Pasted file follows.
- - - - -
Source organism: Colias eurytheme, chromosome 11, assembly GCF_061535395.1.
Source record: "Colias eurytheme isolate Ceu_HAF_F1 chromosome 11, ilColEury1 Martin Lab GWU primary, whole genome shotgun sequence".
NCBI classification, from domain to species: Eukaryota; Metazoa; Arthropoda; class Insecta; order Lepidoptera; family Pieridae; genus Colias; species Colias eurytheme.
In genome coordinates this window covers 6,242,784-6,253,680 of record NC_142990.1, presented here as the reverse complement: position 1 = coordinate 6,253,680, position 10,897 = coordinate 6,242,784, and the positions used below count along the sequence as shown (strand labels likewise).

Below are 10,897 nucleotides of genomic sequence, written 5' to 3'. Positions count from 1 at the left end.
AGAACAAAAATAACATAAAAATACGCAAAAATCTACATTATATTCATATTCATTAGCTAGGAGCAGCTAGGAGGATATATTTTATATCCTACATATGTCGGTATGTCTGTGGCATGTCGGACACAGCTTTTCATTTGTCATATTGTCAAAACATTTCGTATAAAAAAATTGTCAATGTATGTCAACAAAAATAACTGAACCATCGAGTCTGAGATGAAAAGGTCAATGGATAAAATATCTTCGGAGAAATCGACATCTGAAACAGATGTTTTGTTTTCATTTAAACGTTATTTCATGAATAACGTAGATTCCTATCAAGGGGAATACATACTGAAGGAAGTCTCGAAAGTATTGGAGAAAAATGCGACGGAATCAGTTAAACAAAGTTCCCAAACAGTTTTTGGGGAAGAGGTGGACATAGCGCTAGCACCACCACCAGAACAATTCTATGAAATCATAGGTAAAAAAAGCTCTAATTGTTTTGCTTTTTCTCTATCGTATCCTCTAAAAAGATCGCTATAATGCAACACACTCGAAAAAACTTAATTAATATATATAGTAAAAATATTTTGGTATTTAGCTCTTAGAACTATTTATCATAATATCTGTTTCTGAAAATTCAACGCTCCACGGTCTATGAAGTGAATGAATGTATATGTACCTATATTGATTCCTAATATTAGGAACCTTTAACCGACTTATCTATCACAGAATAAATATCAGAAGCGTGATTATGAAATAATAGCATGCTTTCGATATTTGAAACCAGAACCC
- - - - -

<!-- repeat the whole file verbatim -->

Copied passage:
Source organism: Colias eurytheme, chromosome 11, assembly GCF_061535395.1.
Source record: "Colias eurytheme isolate Ceu_HAF_F1 chromosome 11, ilColEury1 Martin Lab GWU primary, whole genome shotgun sequence".
NCBI classification, from domain to species: Eukaryota; Metazoa; Arthropoda; class Insecta; order Lepidoptera; family Pieridae; genus Colias; species Colias eurytheme.
In genome coordinates this window covers 6,242,784-6,253,680 of record NC_142990.1, presented here as the reverse complement: position 1 = coordinate 6,253,680, position 10,897 = coordinate 6,242,784, and the positions used below count along the sequence as shown (strand labels likewise).

Below are 10,897 nucleotides of genomic sequence, written 5' to 3'. Positions count from 1 at the left end.
AGAACAAAAATAACATAAAAATACGCAAAAATCTACATTATATTCATATTCATTAGCTAGGAGCAGCTAGGAGGATATATTTTATATCCTACATATGTCGGTATGTCTGTGGCATGTCGGACACAGCTTTTCATTTGTCATATTGTCAAAACATTTCGTATAAAAAAATTGTCAATGTATGTCAACAAAAATAACTGAACCATCGAGTCTGAGATGAAAAGGTCAATGGATAAAATATCTTCGGAGAAATCGACATCTGAAACAGATGTTTTGTTTTCATTTAAACGTTATTTCATGAATAACGTAGATTCCTATCAAGGGGAATACATACTGAAGGAAGTCTCGAAAGTATTGGAGAAAAATGCGACGGAATCAGTTAAACAAAGTTCCCAAACAGTTTTTGGGGAAGAGGTGGACATAGCGCTAGCACCACCACCAGAACAATTCTATGAAATCATAGGTAAAAAAAGCTCTAATTGTTTTGCTTTTTCTCTATCGTATCCTCTAAAAAGATCGCTATAATGCAACACACTCGAAAAAACTTAATTAATATATATAGTAAAAATATTTTGGTATTTAGCTCTTAGAACTATTTATCATAATATCTGTTTCTGAAAATTCAACGCTCCACGGTCTATGAAGTGAATGAATGTATATGTACCTATATTGATTCCTAATATTAGGAACCTTTAACCGACTTATCTATCACAGAATAAATATCAGAAGCGTGATTATGAAATAATAGCATGCTTTCGATATTTGAAACCAGAACCC